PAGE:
Master Birder: Six-Week Ornithology Series for Birders of all Levels
Calling all bird nerds: here’s your chance to sharpen your bird ID skills and learn more about the natural histories of birds that live along or visit Georgia’s 100-mile coast!
Coastal WildScapes, One Hundred Miles, Coastal Georgia Audubon Society, and the Georgia Department of Natural Resources are pleased to announce our NEW Master Birder course starting in April 2018. The six-week series will provide birders of all backgrounds and skill levels with an introduction to ornithology, bird identification, and conservation efforts in coastal Georgia. As a benefit to our inaugural participants, the Spring 2018 Master Birder course is being offered at a special reduced rate—don’t miss your chance to learn from the experts and explore coastal Georgia’s birding hot spots!
The per-person course fee of $200 includes six interactive lectures, guided field trips, books, audio recordings, a course binder, and a graduation dinner. Student rates and scholarships are available. If you are interested in receiving a full or partial scholarship, please call (912) 222-3140 or complete the online scholarship application.
Master Birder lectures will be held Tuesdays from April 10th to May 15th, 2018, in the Susan Shipman Education Building at the Georgia Department of Natural Resources in Brunswick. An informal final exam and group dinner will be held on Tuesday, May 22nd. Participants will choose from five coastal field trips, held on April 21 and 28, and May 5, 12, and 19. Following completion of the course, participants will be asked to become a member and complete at least 10 hours of volunteer service with one or more of the participating organizations (OHM, CWS, CGA, or GADNR).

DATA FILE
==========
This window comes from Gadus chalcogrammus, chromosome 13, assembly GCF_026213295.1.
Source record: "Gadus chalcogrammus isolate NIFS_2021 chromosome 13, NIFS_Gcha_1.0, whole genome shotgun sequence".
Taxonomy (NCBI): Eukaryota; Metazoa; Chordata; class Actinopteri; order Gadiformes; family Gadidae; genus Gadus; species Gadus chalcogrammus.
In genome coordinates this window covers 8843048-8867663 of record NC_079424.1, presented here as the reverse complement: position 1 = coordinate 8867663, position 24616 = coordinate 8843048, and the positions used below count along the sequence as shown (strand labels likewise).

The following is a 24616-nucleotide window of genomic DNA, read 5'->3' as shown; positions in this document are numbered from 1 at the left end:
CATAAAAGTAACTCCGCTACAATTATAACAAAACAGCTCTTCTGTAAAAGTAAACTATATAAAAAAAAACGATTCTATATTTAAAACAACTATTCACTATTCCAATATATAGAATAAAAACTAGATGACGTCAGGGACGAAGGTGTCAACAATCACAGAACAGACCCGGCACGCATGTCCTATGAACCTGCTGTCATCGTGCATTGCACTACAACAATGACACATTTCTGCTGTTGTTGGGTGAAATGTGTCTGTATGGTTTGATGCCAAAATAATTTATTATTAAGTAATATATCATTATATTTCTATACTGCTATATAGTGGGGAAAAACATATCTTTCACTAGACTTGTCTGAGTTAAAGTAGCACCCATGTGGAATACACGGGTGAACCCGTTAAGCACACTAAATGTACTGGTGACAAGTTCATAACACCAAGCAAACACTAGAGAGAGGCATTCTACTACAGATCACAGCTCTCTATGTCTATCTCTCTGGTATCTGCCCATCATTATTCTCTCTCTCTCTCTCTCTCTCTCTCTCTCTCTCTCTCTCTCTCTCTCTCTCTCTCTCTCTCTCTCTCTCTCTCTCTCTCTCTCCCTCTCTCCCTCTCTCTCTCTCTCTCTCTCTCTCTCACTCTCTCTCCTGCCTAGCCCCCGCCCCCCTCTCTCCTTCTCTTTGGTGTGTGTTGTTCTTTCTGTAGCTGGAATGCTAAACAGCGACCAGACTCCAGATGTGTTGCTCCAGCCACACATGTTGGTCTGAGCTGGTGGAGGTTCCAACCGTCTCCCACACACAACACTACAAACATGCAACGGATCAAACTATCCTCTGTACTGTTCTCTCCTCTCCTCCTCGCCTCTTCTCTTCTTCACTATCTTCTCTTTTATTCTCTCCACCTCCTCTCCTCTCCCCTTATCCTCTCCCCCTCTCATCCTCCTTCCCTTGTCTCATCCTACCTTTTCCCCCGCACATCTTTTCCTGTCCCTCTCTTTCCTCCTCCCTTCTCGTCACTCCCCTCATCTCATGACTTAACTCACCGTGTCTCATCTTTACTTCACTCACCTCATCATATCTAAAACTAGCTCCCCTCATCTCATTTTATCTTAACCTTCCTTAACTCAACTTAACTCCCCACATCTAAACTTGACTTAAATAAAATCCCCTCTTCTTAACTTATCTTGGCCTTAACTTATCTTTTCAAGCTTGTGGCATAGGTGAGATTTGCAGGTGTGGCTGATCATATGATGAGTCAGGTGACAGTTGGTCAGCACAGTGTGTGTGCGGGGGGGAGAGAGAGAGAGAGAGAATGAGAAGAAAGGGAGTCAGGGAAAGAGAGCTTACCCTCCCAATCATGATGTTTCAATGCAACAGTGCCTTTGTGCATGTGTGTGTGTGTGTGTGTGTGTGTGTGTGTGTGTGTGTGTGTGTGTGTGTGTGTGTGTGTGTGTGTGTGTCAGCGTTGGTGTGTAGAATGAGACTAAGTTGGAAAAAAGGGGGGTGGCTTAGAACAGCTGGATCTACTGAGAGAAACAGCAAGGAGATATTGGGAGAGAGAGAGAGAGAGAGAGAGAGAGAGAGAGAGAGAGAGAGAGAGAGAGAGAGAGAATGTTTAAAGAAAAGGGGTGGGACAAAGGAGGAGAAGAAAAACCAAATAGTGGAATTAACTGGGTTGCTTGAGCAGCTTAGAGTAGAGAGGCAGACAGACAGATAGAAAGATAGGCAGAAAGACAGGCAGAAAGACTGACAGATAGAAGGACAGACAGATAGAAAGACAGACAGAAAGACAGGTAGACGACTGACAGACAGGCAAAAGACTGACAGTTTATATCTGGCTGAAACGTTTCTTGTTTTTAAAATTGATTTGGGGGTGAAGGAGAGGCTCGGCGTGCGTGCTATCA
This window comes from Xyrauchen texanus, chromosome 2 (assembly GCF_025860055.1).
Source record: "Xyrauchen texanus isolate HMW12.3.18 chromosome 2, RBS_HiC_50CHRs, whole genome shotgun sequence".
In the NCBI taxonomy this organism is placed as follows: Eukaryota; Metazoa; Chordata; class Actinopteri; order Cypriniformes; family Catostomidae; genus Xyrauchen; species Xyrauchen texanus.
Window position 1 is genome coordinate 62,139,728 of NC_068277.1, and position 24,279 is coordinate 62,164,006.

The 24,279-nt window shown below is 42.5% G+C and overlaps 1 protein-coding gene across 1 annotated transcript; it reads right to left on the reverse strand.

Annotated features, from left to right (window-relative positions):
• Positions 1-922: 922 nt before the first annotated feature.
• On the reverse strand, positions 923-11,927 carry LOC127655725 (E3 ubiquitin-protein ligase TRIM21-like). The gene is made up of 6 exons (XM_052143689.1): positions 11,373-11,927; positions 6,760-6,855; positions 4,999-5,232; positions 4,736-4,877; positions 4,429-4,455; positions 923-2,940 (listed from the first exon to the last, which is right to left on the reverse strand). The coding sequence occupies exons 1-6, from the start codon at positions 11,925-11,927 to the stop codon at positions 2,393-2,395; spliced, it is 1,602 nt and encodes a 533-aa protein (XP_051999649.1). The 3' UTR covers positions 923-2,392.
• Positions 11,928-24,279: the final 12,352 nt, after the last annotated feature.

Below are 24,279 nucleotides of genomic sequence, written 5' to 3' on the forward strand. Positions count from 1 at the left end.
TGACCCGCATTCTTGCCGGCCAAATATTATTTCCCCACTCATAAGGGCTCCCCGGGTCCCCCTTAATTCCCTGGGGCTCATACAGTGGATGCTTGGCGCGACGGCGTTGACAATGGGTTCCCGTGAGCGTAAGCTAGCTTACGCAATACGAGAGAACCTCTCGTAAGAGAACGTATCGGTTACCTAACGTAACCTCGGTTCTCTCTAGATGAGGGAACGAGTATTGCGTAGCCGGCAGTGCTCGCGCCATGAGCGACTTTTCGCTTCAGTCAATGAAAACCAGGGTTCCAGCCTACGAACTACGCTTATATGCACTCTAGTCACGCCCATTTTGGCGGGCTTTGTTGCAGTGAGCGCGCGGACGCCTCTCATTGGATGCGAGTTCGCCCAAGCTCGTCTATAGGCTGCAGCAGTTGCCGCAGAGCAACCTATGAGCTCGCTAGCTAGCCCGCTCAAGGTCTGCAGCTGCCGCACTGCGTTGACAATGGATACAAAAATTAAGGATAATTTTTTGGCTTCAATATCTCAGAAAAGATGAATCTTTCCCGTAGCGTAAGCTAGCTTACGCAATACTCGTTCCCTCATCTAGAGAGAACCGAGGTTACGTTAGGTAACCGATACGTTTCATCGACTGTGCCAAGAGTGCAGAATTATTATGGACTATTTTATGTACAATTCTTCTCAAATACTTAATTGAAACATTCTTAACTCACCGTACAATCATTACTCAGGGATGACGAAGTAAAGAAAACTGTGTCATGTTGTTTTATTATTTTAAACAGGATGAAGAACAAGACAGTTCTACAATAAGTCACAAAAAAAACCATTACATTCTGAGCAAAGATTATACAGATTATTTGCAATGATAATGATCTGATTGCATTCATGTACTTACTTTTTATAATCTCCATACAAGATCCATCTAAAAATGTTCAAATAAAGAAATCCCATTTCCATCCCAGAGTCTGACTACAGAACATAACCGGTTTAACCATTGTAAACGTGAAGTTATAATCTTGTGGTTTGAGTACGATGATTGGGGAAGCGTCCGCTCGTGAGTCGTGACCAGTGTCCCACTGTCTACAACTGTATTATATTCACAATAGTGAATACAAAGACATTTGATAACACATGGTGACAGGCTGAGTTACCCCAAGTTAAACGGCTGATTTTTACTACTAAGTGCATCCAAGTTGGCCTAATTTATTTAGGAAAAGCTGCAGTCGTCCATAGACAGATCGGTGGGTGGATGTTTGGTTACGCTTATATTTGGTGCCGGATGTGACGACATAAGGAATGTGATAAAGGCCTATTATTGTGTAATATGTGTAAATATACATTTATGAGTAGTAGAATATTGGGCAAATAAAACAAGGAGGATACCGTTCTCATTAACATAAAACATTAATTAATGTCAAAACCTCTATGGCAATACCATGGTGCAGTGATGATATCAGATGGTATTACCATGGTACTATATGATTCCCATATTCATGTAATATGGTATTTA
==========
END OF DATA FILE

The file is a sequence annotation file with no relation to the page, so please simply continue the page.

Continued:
Classroom Lectures: Participants are expected to make every effort to attend all lectures.
Tuesday, April 10 – Introduction to Ornithology and the Tools of Birding
Tuesday, April 17 – Avian Anatomy and Physiology
Tuesday, April 24 – Bird ID by Sight and Sound
Tuesday, May 1 – Migration and Navigation
Tuesday, May 8 – Backyard Birds and Plantings
Tuesday, May 15 – Bird Conservation and Volunteer Opportunities
Tuesday, May 22 – Final exam and Group Dinner
Field Trips: Participants are expected to attend at least three field trips during the course and will choose from either the LSSI or Altamaha River boat trip. Field trip schedule is subject to change based on weather and birding conditions:
Saturday, April 21 – Altamaha Wildlife Management Area
Saturday, April 28 – Paulk’s Pasture
Saturday, May 5 – Gilman Wood Stork Rookery, St. Marys
Saturday, May 12 – Little St. Simons Island (space limited)
Saturday, May 19 – Altamaha River boat trip (space limited)
For more information, please call Catherine Ridley, OHM VP of Education and Communications, at (912) 264-4111. Group size is limited to 20 participants, so early registration is encouraged.
Dr. Eugene Keferl